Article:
Identifying risks, performing qualitative and quantitative risk analysis, and developing risk management strategies are key to successful project outcomes.

These activities can require a lot of time and considerable coordination to complete, because they can range from simple to sophisticated and complex, depending on the project, scope, size, and a range of other factors. The more risk points or, the greater the consequences, the more planning is required.

Project planning is not a guarantee that projects will go according to plans. In fact, despite all of the planning that may surround a project, uncertainty is always there, lurking in the background and waiting to jump in and disrupt those plans. The key to having great project outcomes is to first recognize from the project’s inception why careful project planning is a critical component to reducing risks and increasing success. It may seem more time-consuming up front, but it will save substantial undue stress, time, and costly rework later.

Project planning with precision can be an iterative process, but it’s worth it to measure twice and cut once when compared to the risks associated with poor planning. The important point here is to remember that planning is vital to reducing project risks, which in turn increases the likelihood of a successful project.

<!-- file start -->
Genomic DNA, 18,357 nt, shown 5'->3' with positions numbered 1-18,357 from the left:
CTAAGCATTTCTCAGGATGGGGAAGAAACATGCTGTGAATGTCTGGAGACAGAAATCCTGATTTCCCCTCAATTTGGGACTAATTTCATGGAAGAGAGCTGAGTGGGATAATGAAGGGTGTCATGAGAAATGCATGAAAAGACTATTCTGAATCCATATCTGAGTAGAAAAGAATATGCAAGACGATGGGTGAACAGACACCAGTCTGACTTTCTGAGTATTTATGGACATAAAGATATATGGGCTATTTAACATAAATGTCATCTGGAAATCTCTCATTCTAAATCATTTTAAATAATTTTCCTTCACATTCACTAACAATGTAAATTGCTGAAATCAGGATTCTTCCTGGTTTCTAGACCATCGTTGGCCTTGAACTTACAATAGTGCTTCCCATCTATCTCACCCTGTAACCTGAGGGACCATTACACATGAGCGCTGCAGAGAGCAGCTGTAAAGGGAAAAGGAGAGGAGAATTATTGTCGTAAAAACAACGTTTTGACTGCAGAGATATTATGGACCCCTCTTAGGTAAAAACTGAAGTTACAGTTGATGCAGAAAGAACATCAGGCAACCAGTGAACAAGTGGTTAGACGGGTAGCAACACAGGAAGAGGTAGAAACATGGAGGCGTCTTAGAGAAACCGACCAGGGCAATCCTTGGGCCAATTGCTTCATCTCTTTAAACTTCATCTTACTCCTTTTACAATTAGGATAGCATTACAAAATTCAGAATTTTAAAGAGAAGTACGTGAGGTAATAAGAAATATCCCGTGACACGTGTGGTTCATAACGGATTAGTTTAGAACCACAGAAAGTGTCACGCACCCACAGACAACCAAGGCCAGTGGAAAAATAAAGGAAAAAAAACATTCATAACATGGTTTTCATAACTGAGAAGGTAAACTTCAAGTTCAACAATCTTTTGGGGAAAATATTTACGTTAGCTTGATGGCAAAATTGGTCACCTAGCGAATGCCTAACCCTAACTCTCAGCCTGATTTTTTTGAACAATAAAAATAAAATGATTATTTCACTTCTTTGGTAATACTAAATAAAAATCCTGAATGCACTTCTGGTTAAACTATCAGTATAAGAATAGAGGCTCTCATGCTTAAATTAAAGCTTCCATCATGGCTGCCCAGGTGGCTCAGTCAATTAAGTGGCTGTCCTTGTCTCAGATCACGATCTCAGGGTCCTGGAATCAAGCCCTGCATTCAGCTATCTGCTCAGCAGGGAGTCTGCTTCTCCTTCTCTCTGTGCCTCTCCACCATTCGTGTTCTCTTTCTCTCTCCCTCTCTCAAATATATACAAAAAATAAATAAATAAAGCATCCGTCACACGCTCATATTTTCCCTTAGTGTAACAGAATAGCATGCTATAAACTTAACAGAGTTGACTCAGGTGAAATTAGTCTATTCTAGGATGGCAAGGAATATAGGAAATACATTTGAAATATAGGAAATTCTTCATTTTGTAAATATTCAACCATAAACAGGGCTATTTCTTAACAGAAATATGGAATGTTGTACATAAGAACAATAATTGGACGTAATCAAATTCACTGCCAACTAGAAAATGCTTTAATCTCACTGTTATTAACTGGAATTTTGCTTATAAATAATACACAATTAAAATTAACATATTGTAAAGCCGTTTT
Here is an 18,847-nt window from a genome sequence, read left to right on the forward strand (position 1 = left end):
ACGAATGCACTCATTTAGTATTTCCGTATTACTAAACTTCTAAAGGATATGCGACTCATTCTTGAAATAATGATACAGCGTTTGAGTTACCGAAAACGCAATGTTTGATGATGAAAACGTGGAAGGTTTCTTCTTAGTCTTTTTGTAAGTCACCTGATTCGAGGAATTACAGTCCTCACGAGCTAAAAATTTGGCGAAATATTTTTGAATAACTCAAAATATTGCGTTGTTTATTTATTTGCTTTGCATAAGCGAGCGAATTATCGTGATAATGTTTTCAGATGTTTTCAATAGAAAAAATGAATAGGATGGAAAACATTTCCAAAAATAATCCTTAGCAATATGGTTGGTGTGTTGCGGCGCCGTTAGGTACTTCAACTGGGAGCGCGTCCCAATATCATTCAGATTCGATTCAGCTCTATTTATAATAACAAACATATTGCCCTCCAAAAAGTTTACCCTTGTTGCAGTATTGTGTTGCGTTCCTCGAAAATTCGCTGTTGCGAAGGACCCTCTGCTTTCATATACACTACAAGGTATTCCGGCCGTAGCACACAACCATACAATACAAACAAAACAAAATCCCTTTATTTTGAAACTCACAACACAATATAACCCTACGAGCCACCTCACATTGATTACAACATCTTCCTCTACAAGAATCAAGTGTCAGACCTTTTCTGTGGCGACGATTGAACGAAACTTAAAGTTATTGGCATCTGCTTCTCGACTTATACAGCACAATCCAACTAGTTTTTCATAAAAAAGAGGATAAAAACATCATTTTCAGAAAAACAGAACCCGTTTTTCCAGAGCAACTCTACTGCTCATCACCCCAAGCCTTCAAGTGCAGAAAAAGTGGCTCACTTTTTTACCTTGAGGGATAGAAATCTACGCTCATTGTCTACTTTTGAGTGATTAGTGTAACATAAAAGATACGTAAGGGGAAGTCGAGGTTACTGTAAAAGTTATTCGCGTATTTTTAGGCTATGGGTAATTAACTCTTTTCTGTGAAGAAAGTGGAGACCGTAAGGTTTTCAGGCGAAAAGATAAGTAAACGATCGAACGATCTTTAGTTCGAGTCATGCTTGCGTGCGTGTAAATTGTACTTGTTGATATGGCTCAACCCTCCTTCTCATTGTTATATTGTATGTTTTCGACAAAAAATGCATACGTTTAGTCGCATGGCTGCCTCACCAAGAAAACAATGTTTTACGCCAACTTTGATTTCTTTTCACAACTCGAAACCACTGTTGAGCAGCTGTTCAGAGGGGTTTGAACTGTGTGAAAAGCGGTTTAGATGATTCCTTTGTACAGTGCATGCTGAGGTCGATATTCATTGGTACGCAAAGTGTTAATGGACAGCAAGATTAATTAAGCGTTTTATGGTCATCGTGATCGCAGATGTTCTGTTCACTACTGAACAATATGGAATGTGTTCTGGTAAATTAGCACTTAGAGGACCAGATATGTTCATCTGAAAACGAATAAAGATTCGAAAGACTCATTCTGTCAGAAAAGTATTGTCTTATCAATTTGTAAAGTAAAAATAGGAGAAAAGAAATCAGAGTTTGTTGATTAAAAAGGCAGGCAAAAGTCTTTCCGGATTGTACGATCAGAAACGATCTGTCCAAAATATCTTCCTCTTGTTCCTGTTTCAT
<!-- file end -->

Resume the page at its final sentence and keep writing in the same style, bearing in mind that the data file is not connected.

We started with one cliché; we can end with another. As Ben Franklin said, “An ounce of prevention is worth a pound of cure.”

In one of my articles for TechRepublic called “Risks and Rewards of Making Project Decisions Based on Gut Feelings,” I cover the pros and cons of factoring in your gut while making project decisions. I also discuss things to consider, timing, and the role of factual data in combination. While gut feelings are not a science, often thought leaders use it as a check and balance to reaffirm their direction. If used carefully, it can be a powerful aid in conjunction with business-intelligence tools, because of the sheer fact that it’s based on experience, knowledge, intuition, and common sense.

 

Copyright 2018 by CIO.com—IDG Enterprise Inc., 492 Old Connecticut Path, Framingham, MA. 01701.